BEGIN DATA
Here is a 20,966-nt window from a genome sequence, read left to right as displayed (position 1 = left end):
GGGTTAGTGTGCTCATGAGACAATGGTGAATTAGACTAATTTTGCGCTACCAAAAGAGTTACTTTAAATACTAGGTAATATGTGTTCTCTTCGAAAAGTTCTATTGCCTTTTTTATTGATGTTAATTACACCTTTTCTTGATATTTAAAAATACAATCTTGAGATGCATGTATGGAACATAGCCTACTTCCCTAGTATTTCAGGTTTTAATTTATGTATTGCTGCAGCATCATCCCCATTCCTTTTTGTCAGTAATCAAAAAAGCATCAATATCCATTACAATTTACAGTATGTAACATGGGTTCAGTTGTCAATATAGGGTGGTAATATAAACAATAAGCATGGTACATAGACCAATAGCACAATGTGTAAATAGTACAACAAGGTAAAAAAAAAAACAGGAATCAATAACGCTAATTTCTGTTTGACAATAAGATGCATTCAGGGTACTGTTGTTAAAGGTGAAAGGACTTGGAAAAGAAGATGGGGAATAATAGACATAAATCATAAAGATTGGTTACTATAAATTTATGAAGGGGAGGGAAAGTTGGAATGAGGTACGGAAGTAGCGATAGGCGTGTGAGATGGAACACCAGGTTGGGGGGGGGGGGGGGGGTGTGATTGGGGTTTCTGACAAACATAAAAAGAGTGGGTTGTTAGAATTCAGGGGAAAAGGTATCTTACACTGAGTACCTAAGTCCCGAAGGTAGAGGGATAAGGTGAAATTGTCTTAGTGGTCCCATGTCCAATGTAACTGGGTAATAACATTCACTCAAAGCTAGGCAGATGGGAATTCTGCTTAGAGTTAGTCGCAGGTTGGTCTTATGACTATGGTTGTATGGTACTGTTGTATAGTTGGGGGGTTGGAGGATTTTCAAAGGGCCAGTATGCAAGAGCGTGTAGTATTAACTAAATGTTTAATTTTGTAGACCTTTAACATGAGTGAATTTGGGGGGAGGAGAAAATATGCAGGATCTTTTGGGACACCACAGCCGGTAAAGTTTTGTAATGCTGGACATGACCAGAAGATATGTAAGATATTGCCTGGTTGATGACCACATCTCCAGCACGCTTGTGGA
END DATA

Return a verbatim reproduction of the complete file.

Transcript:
Here is a 20,966-nt window from a genome sequence, read left to right as displayed (position 1 = left end):
GGGTTAGTGTGCTCATGAGACAATGGTGAATTAGACTAATTTTGCGCTACCAAAAGAGTTACTTTAAATACTAGGTAATATGTGTTCTCTTCGAAAAGTTCTATTGCCTTTTTTATTGATGTTAATTACACCTTTTCTTGATATTTAAAAATACAATCTTGAGATGCATGTATGGAACATAGCCTACTTCCCTAGTATTTCAGGTTTTAATTTATGTATTGCTGCAGCATCATCCCCATTCCTTTTTGTCAGTAATCAAAAAAGCATCAATATCCATTACAATTTACAGTATGTAACATGGGTTCAGTTGTCAATATAGGGTGGTAATATAAACAATAAGCATGGTACATAGACCAATAGCACAATGTGTAAATAGTACAACAAGGTAAAAAAAAAAACAGGAATCAATAACGCTAATTTCTGTTTGACAATAAGATGCATTCAGGGTACTGTTGTTAAAGGTGAAAGGACTTGGAAAAGAAGATGGGGAATAATAGACATAAATCATAAAGATTGGTTACTATAAATTTATGAAGGGGAGGGAAAGTTGGAATGAGGTACGGAAGTAGCGATAGGCGTGTGAGATGGAACACCAGGTTGGGGGGGGGGGGGGGGGTGTGATTGGGGTTTCTGACAAACATAAAAAGAGTGGGTTGTTAGAATTCAGGGGAAAAGGTATCTTACACTGAGTACCTAAGTCCCGAAGGTAGAGGGATAAGGTGAAATTGTCTTAGTGGTCCCATGTCCAATGTAACTGGGTAATAACATTCACTCAAAGCTAGGCAGATGGGAATTCTGCTTAGAGTTAGTCGCAGGTTGGTCTTATGACTATGGTTGTATGGTACTGTTGTATAGTTGGGGGGTTGGAGGATTTTCAAAGGGCCAGTATGCAAGAGCGTGTAGTATTAACTAAATGTTTAATTTTGTAGACCTTTAACATGAGTGAATTTGGGGGGAGGAGAAAATATGCAGGATCTTTTGGGACACCACAGCCGGTAAAGTTTTGTAATGCTGGACATGACCAGAAGATATGTAAGATATTGCCTGGTTGATGACCACATCTCCAGCACGCTTGTGGA